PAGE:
Economic reforms stopped long ago, for your allies didn’t want them; there are many ministers in your cabinet who have perfected Wal-Mart’s cash-and-carry model and you can’t do a damn about it.
The list of stupid, wacky, unhinged from reality beliefs that Indians generally hold is fairly long. At the top of this list is the belief that Manmohan Singh was the prime agent behind the economic reforms. The fact is that it was PV Narasimha Rao as the prime minister who forced the reforms on a reluctant Manmohan Singh who was Rao’s finance minister.
Manmohan Singh had come up with the usual socialistic bs budget. PVNR rejected the nonsense and told Manmohan Singh that the economy has to change tack. Manmohan Singh followed Rao’s orders.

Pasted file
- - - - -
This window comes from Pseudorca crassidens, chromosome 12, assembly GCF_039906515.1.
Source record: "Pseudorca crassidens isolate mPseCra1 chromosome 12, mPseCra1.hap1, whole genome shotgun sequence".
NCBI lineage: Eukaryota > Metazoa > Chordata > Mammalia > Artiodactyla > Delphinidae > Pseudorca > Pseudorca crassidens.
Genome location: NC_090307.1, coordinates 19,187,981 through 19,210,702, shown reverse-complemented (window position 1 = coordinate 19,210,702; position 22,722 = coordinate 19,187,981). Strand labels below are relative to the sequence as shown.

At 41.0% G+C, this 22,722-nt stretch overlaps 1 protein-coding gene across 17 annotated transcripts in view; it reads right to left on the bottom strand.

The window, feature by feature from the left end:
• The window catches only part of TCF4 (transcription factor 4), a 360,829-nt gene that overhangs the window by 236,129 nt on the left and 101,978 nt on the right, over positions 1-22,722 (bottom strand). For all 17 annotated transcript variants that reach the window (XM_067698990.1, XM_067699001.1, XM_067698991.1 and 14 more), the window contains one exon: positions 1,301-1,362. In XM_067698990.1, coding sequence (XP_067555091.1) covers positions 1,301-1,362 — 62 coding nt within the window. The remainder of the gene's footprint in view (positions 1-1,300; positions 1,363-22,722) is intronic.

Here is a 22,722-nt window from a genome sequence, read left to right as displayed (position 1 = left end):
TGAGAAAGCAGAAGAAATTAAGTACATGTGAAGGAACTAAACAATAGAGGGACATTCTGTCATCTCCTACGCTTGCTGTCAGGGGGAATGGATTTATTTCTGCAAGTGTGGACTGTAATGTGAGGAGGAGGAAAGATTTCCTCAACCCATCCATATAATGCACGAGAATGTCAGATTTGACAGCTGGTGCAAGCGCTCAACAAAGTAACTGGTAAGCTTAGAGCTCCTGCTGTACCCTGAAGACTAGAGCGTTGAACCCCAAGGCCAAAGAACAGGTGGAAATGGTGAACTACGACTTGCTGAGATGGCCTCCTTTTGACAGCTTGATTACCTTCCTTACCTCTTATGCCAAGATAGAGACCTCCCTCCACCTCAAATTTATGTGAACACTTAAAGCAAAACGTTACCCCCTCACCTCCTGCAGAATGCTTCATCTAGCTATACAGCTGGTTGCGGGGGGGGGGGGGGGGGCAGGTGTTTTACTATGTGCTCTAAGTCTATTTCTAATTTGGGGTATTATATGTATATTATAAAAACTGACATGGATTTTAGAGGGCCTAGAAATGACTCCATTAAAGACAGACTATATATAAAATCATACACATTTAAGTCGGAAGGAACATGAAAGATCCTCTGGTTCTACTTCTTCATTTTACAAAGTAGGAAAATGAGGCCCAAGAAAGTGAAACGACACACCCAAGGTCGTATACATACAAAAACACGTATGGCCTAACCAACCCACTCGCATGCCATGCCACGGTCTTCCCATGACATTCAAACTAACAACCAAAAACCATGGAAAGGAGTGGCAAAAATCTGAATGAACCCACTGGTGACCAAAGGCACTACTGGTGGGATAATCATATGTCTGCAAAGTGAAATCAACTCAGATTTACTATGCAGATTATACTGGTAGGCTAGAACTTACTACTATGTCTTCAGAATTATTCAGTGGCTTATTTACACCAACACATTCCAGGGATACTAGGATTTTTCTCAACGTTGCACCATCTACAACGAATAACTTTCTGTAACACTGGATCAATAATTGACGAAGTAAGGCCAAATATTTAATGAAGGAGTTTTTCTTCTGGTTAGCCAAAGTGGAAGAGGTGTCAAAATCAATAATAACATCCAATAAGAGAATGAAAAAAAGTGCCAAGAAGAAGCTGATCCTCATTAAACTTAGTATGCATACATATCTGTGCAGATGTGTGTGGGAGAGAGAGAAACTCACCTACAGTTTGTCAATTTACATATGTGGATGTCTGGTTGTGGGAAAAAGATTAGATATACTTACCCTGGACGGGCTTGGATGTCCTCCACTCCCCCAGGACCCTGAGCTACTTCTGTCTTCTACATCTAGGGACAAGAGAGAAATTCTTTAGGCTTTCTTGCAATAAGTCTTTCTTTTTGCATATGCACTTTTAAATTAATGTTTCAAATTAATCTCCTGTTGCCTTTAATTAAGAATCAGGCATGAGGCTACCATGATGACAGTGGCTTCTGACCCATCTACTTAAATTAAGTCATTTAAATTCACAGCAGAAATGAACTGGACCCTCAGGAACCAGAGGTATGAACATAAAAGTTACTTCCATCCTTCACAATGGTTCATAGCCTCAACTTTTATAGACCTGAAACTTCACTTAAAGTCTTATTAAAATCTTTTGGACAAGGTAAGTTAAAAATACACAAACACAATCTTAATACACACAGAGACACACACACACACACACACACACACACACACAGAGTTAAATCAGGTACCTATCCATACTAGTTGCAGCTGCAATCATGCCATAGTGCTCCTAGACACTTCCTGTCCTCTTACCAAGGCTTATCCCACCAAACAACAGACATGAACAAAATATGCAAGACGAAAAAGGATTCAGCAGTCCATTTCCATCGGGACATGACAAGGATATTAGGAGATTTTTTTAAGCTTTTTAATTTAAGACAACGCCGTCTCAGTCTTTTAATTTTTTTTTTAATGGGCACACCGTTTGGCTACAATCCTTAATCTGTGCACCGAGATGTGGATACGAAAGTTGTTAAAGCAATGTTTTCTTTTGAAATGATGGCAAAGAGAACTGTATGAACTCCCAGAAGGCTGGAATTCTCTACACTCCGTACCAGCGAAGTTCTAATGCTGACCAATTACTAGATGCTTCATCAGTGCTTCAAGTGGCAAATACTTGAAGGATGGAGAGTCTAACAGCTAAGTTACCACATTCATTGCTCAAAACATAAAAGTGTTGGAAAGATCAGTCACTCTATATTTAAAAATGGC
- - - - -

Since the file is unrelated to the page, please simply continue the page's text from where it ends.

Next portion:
The appointed prime minister Manmohan Singh’s appointers are happy to erase PVNR’s name and want their prime minion to take the credit — which he does as he is ordered to do.
You have failed on all counts as a leader. So, at least now, when India is under attack on its own soil, please act. And if you can’t act, please get out of the way and allow someone more effective to run the country.
In any district, where there is any act of violence, normally the district magistrate and the superintendent of police get shifted out. As PM, can you not sack or transfer your national security adviser, the Intelligence Bureau chief, the Coast Guard director general, the navy chief—can you or can you not get rid of your entire top brass and send a signal down the line? The signal you are now sending with your inaction is: don’t bother doing your job, for even if the country gets attacked, we won’t touch you.